Emily LakdawallaSep 19, 2014

More jets from Rosetta's comet!

Here's a lovely new view of Rosetta's comet, taken on September 19 (yes, today!). I have a new technique for processing Rosetta pictures to get the most out of the jets -- I'll explain below. First, enjoy this glorious new photo! I particularly like how the shadows on the part of the comet that is closer to the viewer are black black black, but if you look at the shadowed regions behind the neck you can see they are less black because we are looking at them through a faint comet jet.

NavCam view of comet Churyumov-Gerasimenko on September 19, 2014
NavCam view of comet Churyumov-Gerasimenko on September 19, 2014 Rosetta captured a 4-image mosaic of the comet from a distance of 28.6 kilometers on September 19. Faint jets emanate from the comet's neck. In this view the comet measures 4.8 kilometers wide, end to end. This is a higher-phase view than many earlier ones, so there are longer shadows. Boulders near the terminator (day-night boundary) appear bright because their steep sides face the Sun more squarely than the ground upon which they sit.Image: ESA / Rosetta / NavCam / Emily Lakdawalla

People commonly request that I add scale bars to Rosetta photos, but I couldn't bring myself to clutter this image with one, so I measured and can tell you that as seen in this image the comet measures 4.8 kilometers, end to end, at its widest point.

If you tweak the brightness of this image, you can see at least two strong jets emanating from the neck -- maybe more -- and also evidence for more material issuing from the sunlit "body" of the comet.

Finding jets in the September 19, 2014 NavCam image of comet 67P
Finding jets in the September 19, 2014 NavCam image of comet 67P
Finding jets in the September 19, 2014 NavCam image of comet 67P A mosaic of comet Churyumov-Gerasimenko taken from a distance of 28.6 kilometers, with many jets visible.Image: ESA / Rosetta / NavCam / Emily Lakdawalla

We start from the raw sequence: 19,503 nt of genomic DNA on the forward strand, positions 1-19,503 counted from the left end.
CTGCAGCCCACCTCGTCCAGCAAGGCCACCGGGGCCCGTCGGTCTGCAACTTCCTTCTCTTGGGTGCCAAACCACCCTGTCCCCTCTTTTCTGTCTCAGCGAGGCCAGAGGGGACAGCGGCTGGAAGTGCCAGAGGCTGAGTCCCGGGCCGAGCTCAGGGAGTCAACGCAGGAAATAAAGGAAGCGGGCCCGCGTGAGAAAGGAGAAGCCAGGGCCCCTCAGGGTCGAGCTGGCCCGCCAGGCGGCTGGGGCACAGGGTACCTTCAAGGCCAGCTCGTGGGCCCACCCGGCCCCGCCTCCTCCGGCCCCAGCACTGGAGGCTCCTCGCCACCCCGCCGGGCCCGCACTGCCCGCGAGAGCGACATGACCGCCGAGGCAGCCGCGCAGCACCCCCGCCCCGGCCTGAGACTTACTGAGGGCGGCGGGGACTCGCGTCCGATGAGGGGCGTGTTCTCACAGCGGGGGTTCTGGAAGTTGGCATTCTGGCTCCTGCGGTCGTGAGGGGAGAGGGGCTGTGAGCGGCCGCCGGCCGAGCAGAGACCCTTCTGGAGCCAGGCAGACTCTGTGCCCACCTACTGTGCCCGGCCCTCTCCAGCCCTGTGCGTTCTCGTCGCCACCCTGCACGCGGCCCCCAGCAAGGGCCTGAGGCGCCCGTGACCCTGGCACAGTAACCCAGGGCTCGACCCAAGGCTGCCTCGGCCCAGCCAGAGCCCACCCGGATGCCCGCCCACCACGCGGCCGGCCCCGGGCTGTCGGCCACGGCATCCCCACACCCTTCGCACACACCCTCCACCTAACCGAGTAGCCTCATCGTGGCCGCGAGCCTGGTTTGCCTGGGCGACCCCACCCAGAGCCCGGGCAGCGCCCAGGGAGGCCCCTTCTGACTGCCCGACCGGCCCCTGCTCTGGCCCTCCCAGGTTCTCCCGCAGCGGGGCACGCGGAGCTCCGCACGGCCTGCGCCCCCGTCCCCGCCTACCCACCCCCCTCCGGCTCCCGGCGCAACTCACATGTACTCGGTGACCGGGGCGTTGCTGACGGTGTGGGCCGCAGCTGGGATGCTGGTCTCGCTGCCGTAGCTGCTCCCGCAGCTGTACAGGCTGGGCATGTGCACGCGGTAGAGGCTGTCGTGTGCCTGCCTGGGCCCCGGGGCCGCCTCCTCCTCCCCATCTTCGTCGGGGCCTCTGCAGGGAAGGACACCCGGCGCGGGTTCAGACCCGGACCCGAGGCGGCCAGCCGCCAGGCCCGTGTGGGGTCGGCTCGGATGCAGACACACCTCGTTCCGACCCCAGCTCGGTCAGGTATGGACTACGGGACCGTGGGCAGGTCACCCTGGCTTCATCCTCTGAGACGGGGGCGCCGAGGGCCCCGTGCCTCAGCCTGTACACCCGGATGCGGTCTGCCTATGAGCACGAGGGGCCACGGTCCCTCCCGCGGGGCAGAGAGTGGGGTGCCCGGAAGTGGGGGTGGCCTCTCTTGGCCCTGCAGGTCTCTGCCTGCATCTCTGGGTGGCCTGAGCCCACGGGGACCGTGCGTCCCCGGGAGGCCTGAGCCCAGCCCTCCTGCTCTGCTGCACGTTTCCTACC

I have a new technique to process these images: I'm flatfielding them performing dark-frame subtraction. Let me explain what that means and why and how I'm doing it.

ESA has now released 5 four-image sets of Navcam images of the comet. When you increase the brightness of these images to look for jets, you also reveal a vertical striping in the backgrounds of the images:

Initially, I was getting rid of this vertical striping using the technique I described for removing interline transfer smear in MAHLI images. But the results weren't perfect -- it would overcorrect in some places and undercorrect in others. This week, I discovered something about the Rosetta NavCam vertical striping that suggested a different approach. I realized that the vertical stripes were in exactly the same locations at pretty much the same intensities in all the released NavCam images. Below is a flicker-gif comparison of the same regions of two NavCam images taken on different days. You can see that the stripes are in the same exact positions. Not only that -- you can also see that there is a bunch of other speckly schmutz in the exact same position between the two images. (There are a few bright spots that appear in one image and not another: those are mostly the marks of stray cosmic rays hitting the detector.)